At just over twenty minutes into The Timeless Children, I’ve got to admit, it’s all feeling a little lackluster. It’s a season finale, and it just feels as if so much more can happen. Anyway, what we do find out is that eventually, Tecteun, after years of studying, discovers the child has the capacity to regenerate infinitely. More still, Tecteun then transfers the genetic ability to regenerate into herself.
So, Gallifrey and the Shobogans evolve, subsequently becoming a ruling elite. Tecteun decides to pass on the regenerative ability into the Time Lord race, restricting it, however, to twelve times. But then, in the episode’s biggest twist, the Doctor is the timeless child. Some might argue it’s not that much of a surprise.
Meanwhile, on a lighter note, back at the Boundary, Yaz, Graham, Ravio, and Yedlarmi save the day. But, Graham can’t get his helmet off.
In a slightly disappointing twist, Ashad is miniaturized by The Master’s tissue compression eliminator. In doing so, they wiped one of the best aspects of the season finale. Shame.
But moving on. The Death Particle, a weapon capable of wiping out all organic life, according to Ashad, remains within him, despite his size change. It’s an effective way of upping the stakes for Whittaker’s second season finale.
The Master takes the Cyberium, giving Sacha Dhawan the chance, once again, to provide us with an utterly manic performance as The Master.
The Division And The CyberMasters
So, later on down the line, Tecteun and the timeless child are inducted into a secret organization, The Division. But before we can find out anything more about The Division, the memory cuts out. The rest has been redacted.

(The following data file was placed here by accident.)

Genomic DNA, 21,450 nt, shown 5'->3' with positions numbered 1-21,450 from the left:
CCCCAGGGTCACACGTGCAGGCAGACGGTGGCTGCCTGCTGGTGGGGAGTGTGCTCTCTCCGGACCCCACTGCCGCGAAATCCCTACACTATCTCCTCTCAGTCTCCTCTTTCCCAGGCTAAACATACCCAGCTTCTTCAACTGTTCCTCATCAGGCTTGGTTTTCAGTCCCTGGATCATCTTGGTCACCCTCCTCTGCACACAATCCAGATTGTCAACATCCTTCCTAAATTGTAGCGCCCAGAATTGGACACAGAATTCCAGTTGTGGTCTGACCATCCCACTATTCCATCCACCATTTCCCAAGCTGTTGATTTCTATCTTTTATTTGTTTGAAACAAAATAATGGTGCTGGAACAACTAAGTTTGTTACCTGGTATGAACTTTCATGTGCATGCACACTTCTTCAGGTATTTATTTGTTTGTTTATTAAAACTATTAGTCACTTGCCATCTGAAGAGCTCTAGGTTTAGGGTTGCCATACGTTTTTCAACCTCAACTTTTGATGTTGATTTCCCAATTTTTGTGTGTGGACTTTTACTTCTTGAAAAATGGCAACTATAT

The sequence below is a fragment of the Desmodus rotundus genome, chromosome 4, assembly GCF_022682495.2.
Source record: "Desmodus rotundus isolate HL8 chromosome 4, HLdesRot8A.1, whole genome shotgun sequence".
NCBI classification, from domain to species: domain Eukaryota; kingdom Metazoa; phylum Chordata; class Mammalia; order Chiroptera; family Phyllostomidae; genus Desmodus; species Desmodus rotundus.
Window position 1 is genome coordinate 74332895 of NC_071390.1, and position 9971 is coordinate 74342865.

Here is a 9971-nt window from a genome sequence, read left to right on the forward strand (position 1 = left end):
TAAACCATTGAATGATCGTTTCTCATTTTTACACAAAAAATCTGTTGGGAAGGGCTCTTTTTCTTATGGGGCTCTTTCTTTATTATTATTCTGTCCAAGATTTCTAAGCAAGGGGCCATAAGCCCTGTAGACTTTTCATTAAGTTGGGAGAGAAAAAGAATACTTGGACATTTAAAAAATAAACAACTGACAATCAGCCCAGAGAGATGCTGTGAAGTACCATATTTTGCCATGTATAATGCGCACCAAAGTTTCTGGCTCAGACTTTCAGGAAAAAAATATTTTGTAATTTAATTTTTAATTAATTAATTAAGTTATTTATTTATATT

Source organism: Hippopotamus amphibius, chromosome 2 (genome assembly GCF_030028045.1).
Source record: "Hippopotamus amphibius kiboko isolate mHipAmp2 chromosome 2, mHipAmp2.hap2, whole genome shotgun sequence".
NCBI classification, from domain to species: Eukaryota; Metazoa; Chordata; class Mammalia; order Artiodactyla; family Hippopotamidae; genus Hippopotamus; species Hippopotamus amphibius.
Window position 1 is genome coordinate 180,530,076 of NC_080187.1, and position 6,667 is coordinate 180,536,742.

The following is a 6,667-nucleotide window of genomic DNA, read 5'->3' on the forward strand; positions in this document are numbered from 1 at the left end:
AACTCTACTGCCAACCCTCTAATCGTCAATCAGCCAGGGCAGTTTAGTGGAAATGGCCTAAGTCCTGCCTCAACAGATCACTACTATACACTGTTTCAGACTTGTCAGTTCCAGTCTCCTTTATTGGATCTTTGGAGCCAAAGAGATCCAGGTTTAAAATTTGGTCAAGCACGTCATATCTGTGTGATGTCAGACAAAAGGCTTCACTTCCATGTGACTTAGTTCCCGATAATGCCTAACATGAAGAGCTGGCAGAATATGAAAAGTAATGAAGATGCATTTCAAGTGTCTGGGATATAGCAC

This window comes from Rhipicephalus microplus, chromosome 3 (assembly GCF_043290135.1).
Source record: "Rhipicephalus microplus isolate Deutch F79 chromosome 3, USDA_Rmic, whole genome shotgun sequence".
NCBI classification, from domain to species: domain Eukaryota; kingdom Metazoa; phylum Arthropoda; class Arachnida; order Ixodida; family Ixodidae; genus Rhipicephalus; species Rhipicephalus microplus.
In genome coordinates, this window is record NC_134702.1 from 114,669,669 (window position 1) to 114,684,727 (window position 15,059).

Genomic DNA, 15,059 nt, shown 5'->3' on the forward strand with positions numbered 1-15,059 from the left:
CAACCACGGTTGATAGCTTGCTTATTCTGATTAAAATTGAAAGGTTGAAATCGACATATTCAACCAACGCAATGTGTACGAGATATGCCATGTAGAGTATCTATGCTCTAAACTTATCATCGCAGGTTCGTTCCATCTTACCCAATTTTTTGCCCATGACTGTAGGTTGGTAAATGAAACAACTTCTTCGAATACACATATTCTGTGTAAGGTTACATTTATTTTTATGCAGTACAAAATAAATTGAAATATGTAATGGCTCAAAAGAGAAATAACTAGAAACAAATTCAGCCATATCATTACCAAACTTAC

It’s a frustrating moment since The Timeless Children is leaving us with more questions than answers. So, who removed the remainder of the memory, what is the Division, what does this mean for the Doctor as the timeless child, and does this make Tecteun the Doctor’s mother?
This head-scratching situation is one of the main reasons why I found The Timeless Children so irritating in its execution. However, it is an intriguing premise, the idea that the origins of the Time Lords and their ability to regenerate stemmed from the timeless child. If delivered right, it sets up an interesting premise going into later seasons.
The Brendan back story from Ascension Of The Cybermen comes back again. The Master embedded the images into the Doctor’s mind as they tracked the Cybermen. Brendan was a part of the Division, but in terms of what it all means, we’ve got to keep waiting.
So, the Master reveals that despite killing everyone on Gallifrey, he kept the bodies. These bodies are cannibalized into what he calls Cybermasters. Time Lords with the ability to infinitely regenerate, encased in Cyber armor. It’s a bit bonkers, and it does feel like they might be scraping the barrel with this one, but it works enough.